There’s been a lot of talk on and off about mobile carriers like Verizon and AT&T throttling bandwidth for customers with “unlimited” data plans. The fact is, all carriers do this in some manner, including Sprint and T-Mobile. According to the FCC, the rules they have in place say throttling can only be done for reasonable network management purposes - meaning only in times and places of network congestion. Per the FCC Chairman Tom Wheeler, this "reasonable network management" cannot be used as a loophole to enhance revenue streams.
While Wheeler has been successful in preventing Verizon Wireless from throttling LTE users, they’re still throttling 3G users. Now, he’s got AT&T under the microscope, who at least until recently seemed to be taking advantage of this “loophole.” The main reason for this coming out is because the FTC caught wind of it and is now suing AT&T.
AT&T has since revised their policy on throttling, but prior to this, customers who used 5GB of data in a single monthly billing period were throttled for the rest of the month at all times. This resulted in barely usable service most of the time, even though the customer is paying for "unlimited" data.
Naturally, AT&T denies any wrongdoing, and instead of a public announcement, they quietly updated the policy on their website. They have also promised that they would change the policy to make it more lenient before the end of 2015, but they still face potential punishment from the FTC if it loses the case filed against them.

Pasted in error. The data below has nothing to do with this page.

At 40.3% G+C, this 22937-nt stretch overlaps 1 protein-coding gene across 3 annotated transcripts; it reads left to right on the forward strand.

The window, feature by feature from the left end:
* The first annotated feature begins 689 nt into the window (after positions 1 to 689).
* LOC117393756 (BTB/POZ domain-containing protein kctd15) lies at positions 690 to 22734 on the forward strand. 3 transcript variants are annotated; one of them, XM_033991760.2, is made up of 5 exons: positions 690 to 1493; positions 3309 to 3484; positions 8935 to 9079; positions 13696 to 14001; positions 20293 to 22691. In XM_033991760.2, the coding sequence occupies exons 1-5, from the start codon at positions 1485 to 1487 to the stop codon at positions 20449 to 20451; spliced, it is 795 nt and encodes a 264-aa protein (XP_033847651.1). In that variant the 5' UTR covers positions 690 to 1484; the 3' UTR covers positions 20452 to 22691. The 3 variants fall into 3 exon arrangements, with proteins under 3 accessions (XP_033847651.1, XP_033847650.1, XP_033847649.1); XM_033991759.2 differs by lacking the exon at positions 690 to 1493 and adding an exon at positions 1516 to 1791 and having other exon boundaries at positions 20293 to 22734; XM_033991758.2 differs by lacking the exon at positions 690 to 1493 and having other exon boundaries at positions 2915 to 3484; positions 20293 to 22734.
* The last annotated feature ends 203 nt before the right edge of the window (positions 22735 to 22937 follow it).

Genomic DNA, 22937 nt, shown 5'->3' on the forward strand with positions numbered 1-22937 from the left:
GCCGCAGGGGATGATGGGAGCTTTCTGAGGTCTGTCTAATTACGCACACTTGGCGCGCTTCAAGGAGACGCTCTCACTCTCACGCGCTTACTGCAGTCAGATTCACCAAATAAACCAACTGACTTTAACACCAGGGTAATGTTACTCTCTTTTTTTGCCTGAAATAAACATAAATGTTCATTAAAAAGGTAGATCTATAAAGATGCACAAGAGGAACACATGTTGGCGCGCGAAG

Here’s the important parts from the updated policy:
As a result of AT&T's network management process, customers on a 3G or 4G smartphone or on a 4G LTE smartphone with an unlimited data plan who have exceeded 3 gigabytes (3G/4G) or 5 gigabytes (4G LTE) of data in a billing period may experience reduced speeds when using data services at times and in areas that are experiencing network congestion. All such customers can still use unlimited data without incurring overage charges, and their speeds will be restored with the start of the next billing cycle.
Prior to this change, policies were different between LTE and non-LTE users. It stated the following:
Customers on a 3G or 4G [HSPA+] smartphone with an unlimited data plan who have exceeded 3 gigabytes of data in a billing period may experience reduced speeds when using data services at times and in areas that are experiencing network congestion. Customers on a 4G LTE smartphone will experience reduced speeds once their usage in a billing cycle exceeds 5 gigabytes of data.
The kicker here is that customers on limited data plans are NOT throttled. So it would seem as though AT&T is/was encouraging customers to switch to more expensive plans - at least in the years after they stopped selling unlimited data to new subscribers, and as long as it is a plan larger than 5GB.